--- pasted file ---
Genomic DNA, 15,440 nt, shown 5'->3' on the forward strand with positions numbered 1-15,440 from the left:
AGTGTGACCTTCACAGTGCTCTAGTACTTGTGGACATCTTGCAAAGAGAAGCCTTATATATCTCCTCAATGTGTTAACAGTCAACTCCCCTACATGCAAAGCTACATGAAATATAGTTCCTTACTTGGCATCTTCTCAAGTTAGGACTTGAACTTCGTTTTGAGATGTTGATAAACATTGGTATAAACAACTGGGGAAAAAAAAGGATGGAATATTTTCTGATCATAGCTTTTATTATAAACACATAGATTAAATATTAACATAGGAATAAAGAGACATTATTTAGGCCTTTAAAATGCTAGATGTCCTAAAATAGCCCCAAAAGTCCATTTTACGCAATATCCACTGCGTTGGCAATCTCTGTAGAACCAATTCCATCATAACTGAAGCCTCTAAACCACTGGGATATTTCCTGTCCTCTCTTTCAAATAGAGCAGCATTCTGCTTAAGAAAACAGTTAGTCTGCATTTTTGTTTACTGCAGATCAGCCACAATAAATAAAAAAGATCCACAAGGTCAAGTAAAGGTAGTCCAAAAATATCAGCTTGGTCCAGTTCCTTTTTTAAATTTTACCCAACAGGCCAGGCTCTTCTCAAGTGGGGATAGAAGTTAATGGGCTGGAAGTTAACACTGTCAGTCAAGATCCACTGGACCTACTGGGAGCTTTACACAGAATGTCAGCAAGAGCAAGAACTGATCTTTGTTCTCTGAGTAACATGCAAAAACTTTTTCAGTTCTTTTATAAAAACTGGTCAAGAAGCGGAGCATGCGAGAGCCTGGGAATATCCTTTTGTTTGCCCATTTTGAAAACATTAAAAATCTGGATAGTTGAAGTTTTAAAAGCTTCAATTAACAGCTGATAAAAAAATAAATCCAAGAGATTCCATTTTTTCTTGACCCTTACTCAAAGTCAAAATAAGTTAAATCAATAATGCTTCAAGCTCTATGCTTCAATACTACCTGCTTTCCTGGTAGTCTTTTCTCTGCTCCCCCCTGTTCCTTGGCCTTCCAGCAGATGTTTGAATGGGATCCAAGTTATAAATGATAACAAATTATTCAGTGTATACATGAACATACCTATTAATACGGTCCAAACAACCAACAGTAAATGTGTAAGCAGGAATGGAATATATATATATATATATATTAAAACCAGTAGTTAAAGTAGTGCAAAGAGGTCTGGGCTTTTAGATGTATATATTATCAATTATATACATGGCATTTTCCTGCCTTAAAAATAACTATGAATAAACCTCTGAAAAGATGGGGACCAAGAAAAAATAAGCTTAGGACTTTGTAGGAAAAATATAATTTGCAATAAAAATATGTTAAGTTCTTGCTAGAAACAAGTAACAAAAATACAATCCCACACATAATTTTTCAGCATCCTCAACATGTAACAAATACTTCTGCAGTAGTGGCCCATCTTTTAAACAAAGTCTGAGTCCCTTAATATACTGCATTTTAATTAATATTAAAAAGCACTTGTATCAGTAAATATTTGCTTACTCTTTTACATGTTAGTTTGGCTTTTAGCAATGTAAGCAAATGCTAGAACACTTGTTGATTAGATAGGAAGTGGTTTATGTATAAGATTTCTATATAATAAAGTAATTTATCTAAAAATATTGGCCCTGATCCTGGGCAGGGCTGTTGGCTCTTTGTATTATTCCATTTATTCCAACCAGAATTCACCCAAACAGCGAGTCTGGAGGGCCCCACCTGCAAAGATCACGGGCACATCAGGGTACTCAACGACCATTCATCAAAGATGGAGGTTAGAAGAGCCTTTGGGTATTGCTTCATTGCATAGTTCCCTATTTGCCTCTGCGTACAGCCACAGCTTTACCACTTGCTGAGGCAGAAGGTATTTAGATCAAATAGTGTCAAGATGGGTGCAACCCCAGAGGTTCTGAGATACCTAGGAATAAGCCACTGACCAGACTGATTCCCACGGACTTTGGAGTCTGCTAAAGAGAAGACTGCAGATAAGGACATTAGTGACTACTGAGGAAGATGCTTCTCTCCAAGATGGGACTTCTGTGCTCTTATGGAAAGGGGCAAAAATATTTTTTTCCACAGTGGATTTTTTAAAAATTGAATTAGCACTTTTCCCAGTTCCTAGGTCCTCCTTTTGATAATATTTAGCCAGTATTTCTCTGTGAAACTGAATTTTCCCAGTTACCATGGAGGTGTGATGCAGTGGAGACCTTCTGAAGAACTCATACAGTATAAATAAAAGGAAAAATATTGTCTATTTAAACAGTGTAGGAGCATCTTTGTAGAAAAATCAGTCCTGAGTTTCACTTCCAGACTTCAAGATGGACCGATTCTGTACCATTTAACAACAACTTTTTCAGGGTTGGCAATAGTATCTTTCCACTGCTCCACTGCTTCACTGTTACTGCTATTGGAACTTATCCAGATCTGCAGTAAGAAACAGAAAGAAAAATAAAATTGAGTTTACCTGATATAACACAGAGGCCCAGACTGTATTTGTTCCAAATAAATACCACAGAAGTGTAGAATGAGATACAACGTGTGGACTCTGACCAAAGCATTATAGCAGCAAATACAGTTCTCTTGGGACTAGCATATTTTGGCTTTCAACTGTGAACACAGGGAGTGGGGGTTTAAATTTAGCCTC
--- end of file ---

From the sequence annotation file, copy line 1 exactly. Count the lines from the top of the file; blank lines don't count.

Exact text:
Genomic DNA, 15,440 nt, shown 5'->3' on the forward strand with positions numbered 1-15,440 from the left: